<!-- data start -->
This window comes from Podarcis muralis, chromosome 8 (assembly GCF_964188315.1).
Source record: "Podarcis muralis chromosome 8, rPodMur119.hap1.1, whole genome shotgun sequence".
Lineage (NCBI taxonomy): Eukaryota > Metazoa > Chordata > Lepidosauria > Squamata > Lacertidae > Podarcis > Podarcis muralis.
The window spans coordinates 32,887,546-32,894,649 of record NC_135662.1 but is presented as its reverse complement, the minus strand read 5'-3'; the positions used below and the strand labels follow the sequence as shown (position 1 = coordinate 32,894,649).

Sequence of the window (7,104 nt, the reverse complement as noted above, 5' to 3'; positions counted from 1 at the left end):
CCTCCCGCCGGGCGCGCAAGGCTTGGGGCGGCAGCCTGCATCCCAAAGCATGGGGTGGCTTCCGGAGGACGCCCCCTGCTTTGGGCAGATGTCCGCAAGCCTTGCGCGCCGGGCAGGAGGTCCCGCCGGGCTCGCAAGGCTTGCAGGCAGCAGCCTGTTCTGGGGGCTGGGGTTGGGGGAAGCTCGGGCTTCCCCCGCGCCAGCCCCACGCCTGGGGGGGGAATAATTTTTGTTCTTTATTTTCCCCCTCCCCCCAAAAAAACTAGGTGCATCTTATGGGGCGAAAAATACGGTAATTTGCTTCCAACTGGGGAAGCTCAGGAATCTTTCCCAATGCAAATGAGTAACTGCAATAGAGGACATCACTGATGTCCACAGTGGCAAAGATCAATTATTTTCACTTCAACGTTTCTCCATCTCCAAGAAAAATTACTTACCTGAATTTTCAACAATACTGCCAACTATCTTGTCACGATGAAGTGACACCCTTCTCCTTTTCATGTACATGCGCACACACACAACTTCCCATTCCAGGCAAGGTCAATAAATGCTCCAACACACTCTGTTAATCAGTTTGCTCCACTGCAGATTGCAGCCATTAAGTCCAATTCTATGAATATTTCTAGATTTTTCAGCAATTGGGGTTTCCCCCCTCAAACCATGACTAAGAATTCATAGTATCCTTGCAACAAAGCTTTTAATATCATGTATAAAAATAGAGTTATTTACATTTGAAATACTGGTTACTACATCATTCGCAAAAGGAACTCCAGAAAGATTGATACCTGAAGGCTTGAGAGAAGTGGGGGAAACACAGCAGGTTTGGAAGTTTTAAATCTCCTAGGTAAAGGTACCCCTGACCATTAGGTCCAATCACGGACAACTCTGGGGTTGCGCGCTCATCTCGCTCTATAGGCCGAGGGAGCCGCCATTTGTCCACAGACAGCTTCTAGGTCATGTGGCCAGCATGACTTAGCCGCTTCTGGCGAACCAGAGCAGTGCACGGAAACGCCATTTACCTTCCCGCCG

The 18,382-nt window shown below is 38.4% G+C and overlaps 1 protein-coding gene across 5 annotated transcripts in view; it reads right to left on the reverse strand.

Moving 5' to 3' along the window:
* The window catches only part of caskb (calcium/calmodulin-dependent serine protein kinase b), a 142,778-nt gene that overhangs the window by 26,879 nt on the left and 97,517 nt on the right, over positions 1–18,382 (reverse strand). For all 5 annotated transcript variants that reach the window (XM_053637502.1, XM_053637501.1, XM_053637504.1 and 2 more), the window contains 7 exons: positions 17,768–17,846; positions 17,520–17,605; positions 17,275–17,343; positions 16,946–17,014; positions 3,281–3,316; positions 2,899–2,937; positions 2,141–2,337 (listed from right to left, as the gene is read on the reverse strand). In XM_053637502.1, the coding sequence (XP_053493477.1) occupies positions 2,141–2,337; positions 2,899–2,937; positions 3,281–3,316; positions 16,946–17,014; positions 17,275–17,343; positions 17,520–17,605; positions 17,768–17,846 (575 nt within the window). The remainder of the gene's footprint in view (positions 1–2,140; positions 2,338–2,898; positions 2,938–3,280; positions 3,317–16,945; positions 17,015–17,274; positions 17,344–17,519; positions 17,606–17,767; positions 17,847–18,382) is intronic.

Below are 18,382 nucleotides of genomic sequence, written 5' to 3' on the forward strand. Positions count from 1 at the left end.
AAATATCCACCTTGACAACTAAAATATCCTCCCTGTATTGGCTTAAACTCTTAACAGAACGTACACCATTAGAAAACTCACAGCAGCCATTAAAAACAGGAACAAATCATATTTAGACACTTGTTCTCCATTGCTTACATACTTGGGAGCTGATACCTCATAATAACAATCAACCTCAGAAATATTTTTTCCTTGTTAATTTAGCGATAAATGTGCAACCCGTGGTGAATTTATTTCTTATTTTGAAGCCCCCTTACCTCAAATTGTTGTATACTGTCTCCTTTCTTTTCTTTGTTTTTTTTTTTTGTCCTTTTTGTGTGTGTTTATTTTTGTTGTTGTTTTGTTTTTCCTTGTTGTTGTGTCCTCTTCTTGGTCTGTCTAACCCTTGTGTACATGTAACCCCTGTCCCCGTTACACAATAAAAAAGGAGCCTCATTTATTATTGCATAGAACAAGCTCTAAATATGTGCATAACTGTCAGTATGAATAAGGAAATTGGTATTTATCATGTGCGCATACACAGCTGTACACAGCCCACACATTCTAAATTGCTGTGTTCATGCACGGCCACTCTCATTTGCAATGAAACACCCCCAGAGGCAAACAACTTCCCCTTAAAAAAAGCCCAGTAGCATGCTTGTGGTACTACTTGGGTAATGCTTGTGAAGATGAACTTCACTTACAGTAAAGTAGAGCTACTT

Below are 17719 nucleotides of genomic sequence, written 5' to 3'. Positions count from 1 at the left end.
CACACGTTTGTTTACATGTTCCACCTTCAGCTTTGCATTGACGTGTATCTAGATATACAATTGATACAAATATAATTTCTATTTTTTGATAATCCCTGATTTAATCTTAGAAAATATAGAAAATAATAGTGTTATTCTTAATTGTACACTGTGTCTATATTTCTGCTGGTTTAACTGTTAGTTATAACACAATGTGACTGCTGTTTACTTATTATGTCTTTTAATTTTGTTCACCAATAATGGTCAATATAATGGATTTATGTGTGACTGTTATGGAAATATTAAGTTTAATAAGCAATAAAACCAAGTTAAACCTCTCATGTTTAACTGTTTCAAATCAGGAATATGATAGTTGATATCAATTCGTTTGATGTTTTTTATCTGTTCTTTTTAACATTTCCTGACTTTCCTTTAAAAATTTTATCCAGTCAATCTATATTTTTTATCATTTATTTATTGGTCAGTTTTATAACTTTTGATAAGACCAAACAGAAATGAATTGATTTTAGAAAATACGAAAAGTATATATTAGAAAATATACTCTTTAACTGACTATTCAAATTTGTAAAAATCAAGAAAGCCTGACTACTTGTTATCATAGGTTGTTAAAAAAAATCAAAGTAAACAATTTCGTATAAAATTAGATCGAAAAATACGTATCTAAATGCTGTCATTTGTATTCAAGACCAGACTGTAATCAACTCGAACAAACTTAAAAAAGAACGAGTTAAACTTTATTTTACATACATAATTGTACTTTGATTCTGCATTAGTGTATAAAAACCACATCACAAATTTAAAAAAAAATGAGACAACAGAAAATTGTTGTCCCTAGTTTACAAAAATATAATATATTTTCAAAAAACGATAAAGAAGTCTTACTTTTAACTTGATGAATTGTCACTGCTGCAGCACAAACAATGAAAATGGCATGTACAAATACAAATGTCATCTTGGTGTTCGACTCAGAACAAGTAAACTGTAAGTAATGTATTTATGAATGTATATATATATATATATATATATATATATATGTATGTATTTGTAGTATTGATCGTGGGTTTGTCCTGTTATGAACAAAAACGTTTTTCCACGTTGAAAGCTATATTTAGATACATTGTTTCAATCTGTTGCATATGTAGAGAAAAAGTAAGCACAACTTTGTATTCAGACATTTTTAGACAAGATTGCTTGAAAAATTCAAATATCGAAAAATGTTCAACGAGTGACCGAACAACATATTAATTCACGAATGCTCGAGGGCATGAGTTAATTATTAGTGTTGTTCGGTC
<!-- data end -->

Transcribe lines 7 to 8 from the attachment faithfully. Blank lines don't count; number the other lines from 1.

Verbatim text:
The 18,382-nt window shown below is 38.4% G+C and overlaps 1 protein-coding gene across 5 annotated transcripts in view; it reads right to left on the reverse strand.

Moving 5' to 3' along the window: